Cyclone Cody is expected to hit later today but the latest guidance is that it won’t make land and it will pass to the east of Aotearoa.
MetService forecaster Paul Ngamanu said the cyclone has moved slightly and would mainly impact the East Coast of the North Island.
He said they’ve put in place a heavy rain watch for Gisborne and the Eastern Bay of Plenty starting at 3am on Monday.
The only real impact on other parts of the country would be big seas, Ngamanu said.
On Friday MetService announced residents on exposed coastlines on the North Island should prepare for dangerously high waves of up to eight metres.
Flooding risks and power outages over the weekend had also been described as “highly possible” in eastern Bay of Plenty, East Cape, Gisborne and Hawke’s Bay by Weather Watch.
Gisborne Civil Defence emergency manager Ben Green said on Saturday they want to be prepared for any scenario.
“We’re probably as well set up as we can be going into what’s hopefully potentially just a glance of the system coming through.”
Green said they had been doing courtesy calls to make sure people in remote areas of the region are aware gale-force winds, intense rain and high seas were likely.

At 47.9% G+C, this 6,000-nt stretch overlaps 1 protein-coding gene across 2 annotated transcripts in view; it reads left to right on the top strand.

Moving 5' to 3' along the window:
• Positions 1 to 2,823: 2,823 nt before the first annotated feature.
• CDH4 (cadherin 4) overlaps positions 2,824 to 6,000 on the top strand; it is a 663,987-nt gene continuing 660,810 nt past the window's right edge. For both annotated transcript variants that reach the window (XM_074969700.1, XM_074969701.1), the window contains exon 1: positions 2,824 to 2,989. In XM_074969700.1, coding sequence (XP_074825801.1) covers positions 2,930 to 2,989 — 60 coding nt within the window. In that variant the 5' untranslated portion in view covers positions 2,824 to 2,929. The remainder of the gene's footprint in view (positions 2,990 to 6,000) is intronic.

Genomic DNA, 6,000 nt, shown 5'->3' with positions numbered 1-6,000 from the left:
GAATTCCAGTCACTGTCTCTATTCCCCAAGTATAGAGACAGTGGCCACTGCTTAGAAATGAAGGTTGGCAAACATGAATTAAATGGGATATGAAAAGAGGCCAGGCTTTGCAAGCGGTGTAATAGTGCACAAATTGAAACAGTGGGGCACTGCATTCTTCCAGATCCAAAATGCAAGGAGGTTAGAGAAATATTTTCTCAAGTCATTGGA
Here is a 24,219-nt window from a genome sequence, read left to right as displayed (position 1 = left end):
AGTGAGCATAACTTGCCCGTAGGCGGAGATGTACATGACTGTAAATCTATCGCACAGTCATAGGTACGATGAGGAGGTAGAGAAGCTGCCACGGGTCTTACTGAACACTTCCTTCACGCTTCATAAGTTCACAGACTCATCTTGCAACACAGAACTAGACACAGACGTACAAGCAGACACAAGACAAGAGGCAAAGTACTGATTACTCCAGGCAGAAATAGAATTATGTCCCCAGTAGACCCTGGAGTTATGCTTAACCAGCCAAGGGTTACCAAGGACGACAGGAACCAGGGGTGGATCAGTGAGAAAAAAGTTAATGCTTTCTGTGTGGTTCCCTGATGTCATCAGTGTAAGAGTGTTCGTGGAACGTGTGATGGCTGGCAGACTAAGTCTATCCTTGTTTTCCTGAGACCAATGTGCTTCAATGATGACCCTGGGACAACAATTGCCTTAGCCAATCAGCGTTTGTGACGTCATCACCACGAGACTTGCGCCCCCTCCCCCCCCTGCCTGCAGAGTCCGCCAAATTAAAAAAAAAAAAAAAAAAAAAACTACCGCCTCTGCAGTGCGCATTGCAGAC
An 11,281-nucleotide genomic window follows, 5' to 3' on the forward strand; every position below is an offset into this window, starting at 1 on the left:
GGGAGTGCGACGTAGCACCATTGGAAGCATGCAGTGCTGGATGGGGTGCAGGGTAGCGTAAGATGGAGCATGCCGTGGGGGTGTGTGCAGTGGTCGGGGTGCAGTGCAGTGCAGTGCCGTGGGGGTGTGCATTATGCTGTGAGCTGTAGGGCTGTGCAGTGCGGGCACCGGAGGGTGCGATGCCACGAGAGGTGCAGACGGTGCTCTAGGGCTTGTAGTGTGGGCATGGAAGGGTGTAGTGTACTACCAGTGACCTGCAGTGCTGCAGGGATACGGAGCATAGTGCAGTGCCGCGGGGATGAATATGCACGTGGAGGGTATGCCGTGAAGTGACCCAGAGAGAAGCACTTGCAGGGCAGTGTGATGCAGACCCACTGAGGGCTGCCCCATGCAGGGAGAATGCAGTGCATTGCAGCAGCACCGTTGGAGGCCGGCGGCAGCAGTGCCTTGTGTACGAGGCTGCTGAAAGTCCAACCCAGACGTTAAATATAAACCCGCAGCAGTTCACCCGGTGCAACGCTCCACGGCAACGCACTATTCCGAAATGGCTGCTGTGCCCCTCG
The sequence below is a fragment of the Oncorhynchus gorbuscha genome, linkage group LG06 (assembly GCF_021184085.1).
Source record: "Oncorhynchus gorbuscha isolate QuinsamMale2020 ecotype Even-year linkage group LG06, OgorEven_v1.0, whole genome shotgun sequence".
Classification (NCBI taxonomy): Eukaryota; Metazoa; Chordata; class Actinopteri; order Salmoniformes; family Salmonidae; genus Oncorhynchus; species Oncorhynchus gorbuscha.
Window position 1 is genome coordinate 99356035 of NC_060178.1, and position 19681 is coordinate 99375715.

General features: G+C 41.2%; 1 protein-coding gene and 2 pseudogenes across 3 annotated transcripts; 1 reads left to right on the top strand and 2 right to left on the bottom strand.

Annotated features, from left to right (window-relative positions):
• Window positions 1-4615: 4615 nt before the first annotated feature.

He said they were treating it as a worst-case scenario, particularly with people holidaying in remote coastal areas.
River levels are being monitored and there’s been additional cleaning of sewers and stormwater pipes, he said.
The transport agency, Waka Kotahi, said people should be prepared for large swells on low-lying coastal roads, as well as heavy rain and severe gales.
This kind of weather can cause slips, with debris and trees falling on the roads.
Waka Kotahi’s national journey manager, Helen Harris, said high-sided vehicles need to be particularly cautious in those types of conditions.
She said drivers of high-sided vehicles should consider not travelling until the severe weather dies down, even if the roads are open.
Crews will be monitoring the situation closely and will close roads if the weather gets too dangerous.
Surf Life Saving Northern Region (SLSNR) is also urging the beach-going public to take much greater care on northeastern beaches and prepare for closures as category 1 Tropical Cyclone Cody nears.
Northland’s patrolled surf beaches are at Ocean Beach, Whangārei Heads, Waipū Cove, Ruakākā, and Mangawhai Heads on the east coast and Ahipara and Baylys Beach on the west coast.
SLSNR lifesaving operations manager James Lea is warning beachgoers and holiday-makers to remain vigilant as large waves and strong rip currents create dangerous swimming conditions.
“With forecasted strong winds and a lot of energy pushing into eastern beaches this weekend, it will be extremely important to maintain your safety and safety of others this weekend. Strong surf and large waves will create strong currents,” Lea said.
“There will be a lot of water moving which would easily knock you off your feet. Keep a close eye on young children – be able to reach them quickly, see them at all times and stay well away from the water.
“We also ask that storm-spectators and rock-fishers take extra care if spending any time on the rocks this weekend. Large swells can easily knock you off and into the dangerous water.
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